17 avril 2011 – Human rights first
It’s Abu Ghraib, all over again.
One year ago, American soldiers deployed to Afghanistan formed “kill teams” to murder innocent Afghan civilians. They collected “trophies” by cutting off a finger of the victim.
According to a recent special report in Rolling Stone Magazine, a faction of soldiers in the 3rd Platoon, Bravo Company planned and executed the murders of unarmed farmers, old men, and a mentally disabled civilian for pure sport. They tried hiding their tracks by placing illegally procured weapons next to the corpses to make it appear that the civilians had been engaged in combat. The soldiers pressured fellow soldiers to keep quiet, even assaulting one soldier who broke confidence. They hid evidence from their commanders. But, like the prison guards at Abu Ghraib, they also catalogued their kills in photos and videos: gleeful soldiers posing next to the stripped and mangled bodies of their targets.
The photos, many of which were eventually distributed to soldiers in other units, have now gone viral for the world to see. Der Spiegel has published three of over 4,000 photos and videos taken by the men. The Guardian is reporting that senior NATO officials in Kabul are concerned that the graphics are “even more damaging” than the notorious detainee abuse photos of Abu Ghraib.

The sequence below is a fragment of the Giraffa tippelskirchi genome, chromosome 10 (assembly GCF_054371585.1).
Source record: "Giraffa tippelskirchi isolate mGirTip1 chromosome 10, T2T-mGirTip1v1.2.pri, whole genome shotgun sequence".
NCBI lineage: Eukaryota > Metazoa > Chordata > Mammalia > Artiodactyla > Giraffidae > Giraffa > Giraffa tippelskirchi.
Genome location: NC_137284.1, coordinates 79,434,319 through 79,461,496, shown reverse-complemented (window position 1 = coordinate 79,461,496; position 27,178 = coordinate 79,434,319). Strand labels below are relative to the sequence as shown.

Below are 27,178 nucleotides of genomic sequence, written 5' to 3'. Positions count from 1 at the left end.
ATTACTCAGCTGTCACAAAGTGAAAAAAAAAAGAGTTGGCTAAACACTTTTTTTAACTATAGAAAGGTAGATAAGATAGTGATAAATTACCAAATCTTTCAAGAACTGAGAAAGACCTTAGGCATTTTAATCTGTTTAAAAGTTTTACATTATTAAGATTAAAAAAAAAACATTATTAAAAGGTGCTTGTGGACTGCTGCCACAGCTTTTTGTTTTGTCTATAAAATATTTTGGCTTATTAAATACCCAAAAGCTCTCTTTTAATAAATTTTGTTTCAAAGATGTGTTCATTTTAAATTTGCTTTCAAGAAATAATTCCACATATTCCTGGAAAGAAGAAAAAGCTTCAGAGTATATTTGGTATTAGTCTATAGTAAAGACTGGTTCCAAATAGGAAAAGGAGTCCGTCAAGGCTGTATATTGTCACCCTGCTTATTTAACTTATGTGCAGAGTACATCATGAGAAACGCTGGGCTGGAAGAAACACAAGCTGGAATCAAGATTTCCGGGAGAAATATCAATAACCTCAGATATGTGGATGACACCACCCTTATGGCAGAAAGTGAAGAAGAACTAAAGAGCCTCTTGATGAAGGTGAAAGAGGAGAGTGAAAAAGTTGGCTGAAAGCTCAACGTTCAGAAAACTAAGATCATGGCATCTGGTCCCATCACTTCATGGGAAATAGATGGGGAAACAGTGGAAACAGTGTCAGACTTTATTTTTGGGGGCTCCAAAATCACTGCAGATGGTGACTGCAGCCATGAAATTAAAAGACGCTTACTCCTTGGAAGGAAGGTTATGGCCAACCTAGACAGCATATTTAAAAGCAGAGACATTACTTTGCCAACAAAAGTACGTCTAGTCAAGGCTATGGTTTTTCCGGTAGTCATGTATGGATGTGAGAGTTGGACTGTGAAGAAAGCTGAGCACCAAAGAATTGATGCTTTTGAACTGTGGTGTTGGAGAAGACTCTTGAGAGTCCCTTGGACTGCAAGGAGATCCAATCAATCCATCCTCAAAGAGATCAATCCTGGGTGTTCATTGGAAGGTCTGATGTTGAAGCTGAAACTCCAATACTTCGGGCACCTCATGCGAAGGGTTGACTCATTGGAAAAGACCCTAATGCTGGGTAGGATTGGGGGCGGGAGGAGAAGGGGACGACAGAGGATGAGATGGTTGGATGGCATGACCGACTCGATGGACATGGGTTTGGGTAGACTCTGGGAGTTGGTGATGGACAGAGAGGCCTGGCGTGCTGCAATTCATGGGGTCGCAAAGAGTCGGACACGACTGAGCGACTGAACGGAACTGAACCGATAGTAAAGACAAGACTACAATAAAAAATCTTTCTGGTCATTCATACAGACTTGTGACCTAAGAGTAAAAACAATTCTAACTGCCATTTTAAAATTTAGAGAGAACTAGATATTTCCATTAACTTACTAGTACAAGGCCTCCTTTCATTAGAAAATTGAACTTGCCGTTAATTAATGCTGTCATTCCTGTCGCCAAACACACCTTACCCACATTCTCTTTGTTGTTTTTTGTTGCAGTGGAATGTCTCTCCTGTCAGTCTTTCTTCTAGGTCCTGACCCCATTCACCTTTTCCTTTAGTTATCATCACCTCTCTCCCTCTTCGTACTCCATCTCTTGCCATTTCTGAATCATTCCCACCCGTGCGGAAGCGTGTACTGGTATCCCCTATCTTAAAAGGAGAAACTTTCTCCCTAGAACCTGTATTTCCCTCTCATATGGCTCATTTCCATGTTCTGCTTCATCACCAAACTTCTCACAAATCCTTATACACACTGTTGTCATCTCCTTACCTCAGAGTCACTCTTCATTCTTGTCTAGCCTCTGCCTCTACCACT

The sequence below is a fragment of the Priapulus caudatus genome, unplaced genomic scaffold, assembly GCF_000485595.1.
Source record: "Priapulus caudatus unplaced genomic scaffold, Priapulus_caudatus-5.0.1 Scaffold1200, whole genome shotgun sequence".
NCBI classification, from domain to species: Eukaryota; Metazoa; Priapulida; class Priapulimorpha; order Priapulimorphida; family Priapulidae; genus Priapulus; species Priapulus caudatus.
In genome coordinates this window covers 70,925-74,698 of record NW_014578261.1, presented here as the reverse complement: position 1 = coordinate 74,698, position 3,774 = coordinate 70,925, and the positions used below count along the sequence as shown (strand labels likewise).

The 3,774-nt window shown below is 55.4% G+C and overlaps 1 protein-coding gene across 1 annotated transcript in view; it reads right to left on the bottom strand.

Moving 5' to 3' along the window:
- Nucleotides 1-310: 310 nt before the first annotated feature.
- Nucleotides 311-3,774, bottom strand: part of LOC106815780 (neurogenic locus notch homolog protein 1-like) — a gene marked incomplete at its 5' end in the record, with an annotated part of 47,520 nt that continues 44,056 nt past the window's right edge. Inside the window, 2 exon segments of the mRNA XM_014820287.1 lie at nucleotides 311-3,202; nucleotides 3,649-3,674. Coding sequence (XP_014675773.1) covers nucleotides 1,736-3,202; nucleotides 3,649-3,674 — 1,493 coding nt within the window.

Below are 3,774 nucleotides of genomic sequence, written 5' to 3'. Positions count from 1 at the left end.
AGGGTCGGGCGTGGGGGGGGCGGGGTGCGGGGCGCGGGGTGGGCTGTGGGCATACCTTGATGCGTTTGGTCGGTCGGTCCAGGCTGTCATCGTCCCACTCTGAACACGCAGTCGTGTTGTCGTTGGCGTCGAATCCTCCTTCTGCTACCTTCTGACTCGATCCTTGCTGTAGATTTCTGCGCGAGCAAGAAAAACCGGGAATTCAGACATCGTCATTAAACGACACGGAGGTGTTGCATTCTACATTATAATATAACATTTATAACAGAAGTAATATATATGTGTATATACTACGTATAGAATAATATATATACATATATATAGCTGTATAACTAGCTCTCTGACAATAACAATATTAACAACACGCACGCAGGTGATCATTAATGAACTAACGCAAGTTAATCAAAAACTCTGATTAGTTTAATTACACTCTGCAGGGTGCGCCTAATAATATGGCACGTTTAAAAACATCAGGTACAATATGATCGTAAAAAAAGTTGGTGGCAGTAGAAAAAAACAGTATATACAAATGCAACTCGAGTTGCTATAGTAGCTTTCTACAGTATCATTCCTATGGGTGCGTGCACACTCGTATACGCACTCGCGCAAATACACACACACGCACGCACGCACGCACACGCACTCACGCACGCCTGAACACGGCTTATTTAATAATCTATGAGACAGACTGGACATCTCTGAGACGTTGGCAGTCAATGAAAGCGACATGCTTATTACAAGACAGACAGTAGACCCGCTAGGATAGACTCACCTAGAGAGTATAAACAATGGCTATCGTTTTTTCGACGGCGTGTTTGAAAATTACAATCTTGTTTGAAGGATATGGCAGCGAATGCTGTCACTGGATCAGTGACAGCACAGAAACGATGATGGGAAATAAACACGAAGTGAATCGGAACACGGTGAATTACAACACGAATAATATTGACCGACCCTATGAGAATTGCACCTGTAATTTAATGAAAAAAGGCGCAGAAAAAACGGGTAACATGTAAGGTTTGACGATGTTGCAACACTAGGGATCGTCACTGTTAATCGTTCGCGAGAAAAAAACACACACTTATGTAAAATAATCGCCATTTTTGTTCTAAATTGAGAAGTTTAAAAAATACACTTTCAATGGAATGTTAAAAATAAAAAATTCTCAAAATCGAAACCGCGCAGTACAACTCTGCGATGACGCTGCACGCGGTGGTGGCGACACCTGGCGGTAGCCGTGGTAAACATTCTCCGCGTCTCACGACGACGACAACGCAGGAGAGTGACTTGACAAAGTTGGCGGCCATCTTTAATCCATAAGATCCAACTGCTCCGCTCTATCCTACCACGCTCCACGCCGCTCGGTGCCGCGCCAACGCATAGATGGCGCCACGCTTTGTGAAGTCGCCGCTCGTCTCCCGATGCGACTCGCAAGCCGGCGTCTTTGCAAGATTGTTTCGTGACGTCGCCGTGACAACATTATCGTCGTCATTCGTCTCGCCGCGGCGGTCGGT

The UN and other international organizations operating in Afghanistan ordered lock-downs in advance of the photos’ publication, fearing a spate of violent protests similar to the reaction to the Abu Ghraib photos in 2004. The Army issued a news release stating that the photos are “repugnant to us as human beings and contrary to the standards and values of the United States Army.” The release also affirms that “when allegations of wrongdoing by soldiers surface, to include the inappropriate treatment of the dead, they are fully investigated.”
The Army conducted an investigation, and initiated courts-martial for the twelve soldiers charged in the case. Five have been charged in connection with the murders, and seven for lesser crimes, such as smoking hashish and assaulting a fellow soldier. One pleaded guilty to murder and was recently sentenced to twenty-four years in prison.
By Dixon Osburn, Director, Law and Security and Emily Sharpe, Legal Intern, Law and Security